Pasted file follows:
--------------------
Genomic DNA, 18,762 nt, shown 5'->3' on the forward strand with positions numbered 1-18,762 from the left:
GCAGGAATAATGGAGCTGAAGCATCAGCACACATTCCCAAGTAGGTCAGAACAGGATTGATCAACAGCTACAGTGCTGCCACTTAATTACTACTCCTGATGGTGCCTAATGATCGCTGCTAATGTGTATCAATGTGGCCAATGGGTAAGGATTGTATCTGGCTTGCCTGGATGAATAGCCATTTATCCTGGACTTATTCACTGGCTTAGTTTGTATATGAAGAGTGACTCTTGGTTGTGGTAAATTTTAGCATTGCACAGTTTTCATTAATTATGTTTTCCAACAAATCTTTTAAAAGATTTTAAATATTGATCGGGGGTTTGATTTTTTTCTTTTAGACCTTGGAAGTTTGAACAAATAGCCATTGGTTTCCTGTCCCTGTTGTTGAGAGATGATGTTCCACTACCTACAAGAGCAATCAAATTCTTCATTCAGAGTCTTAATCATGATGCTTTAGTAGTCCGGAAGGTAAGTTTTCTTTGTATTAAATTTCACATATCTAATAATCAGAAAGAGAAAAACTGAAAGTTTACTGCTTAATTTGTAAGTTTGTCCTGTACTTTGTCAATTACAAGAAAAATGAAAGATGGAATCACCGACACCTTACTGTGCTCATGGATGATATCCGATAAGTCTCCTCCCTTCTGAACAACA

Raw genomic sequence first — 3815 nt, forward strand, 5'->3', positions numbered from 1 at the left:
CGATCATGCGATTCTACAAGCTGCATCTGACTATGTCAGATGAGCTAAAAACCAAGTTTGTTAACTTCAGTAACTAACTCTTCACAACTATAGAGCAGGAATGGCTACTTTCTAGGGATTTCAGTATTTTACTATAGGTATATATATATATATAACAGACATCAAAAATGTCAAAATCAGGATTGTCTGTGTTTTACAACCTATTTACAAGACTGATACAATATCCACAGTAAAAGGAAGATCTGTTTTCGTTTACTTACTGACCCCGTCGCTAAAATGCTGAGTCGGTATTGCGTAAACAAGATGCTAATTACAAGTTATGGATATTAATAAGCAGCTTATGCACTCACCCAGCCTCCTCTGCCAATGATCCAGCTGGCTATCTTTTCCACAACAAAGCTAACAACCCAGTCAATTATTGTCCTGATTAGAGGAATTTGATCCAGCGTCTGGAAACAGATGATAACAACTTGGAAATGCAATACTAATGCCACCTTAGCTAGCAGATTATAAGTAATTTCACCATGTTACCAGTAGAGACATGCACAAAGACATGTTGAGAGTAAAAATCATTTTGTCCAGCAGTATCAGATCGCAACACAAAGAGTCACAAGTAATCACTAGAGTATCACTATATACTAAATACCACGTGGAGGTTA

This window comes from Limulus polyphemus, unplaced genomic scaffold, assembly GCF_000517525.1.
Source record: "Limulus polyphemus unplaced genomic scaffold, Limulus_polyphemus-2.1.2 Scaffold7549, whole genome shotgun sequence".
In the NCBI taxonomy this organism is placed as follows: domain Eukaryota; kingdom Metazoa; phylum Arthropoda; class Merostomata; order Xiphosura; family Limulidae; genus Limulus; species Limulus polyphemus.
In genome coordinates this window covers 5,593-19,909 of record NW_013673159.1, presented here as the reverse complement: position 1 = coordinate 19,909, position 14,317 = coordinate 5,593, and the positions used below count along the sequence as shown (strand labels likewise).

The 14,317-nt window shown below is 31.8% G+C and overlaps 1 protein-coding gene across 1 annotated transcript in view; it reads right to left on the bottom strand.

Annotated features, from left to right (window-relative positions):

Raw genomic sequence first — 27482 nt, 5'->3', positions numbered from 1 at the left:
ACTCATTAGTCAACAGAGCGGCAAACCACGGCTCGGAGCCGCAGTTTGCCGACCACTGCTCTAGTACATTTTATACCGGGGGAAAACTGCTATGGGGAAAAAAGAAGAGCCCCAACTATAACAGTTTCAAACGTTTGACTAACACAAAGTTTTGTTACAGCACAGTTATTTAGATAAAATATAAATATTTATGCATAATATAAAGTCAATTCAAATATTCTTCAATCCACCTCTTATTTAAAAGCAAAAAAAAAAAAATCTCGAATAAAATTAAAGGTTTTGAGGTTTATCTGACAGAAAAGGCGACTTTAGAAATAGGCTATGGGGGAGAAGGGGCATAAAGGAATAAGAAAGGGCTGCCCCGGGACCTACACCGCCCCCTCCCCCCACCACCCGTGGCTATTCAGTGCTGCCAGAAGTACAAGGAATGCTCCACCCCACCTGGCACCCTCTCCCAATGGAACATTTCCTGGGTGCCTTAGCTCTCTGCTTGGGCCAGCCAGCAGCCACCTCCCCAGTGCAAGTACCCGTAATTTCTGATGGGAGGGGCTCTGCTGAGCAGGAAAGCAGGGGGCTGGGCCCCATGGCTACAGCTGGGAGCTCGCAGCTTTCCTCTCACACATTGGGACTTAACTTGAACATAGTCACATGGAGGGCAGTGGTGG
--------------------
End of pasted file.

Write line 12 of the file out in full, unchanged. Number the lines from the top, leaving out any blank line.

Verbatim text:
ACTCATTAGTCAACAGAGCGGCAAACCACGGCTCGGAGCCGCAGTTTGCCGACCACTGCTCTAGTACATTTTATACCGGGGGAAAACTGCTATGGGGAAAAAAGAAGAGCCCCAACTATAACAGTTTCAAACGTTTGACTAACACAAAGTTTTGTTACAGCACAGTTATTTAGATAAAATATAAATATTTATGCATAATATAAAGTCAATTCAAATATTCTTCAATCCACCTCTTATTTAAAAGCAAAAAAAAAAAAATCTCGAATAAAATTAAAGGTTTTGAGGTTTATCTGACAGAAAAGGCGACTTTAGAAATAGGCTATGGGGGAGAAGGGGCATAAAGGAATAAGAAAGGGCTGCCCCGGGACCTACACCGCCCCCTCCCCCCACCACCCGTGGCTATTCAGTGCTGCCAGAAGTACAAGGAATGCTCCACCCCACCTGGCACCCTCTCCCAATGGAACATTTCCTGGGTGCCTTAGCTCTCTGCTTGGGCCAGCCAGCAGCCACCTCCCCAGTGCAAGTACCCGTAATTTCTGATGGGAGGGGCTCTGCTGAGCAGGAAAGCAGGGGGCTGGGCCCCATGGCTACAGCTGGGAGCTCGCAGCTTTCCTCTCACACATTGGGACTTAACTTGAACATAGTCACATGGAGGGCAGTGGTGG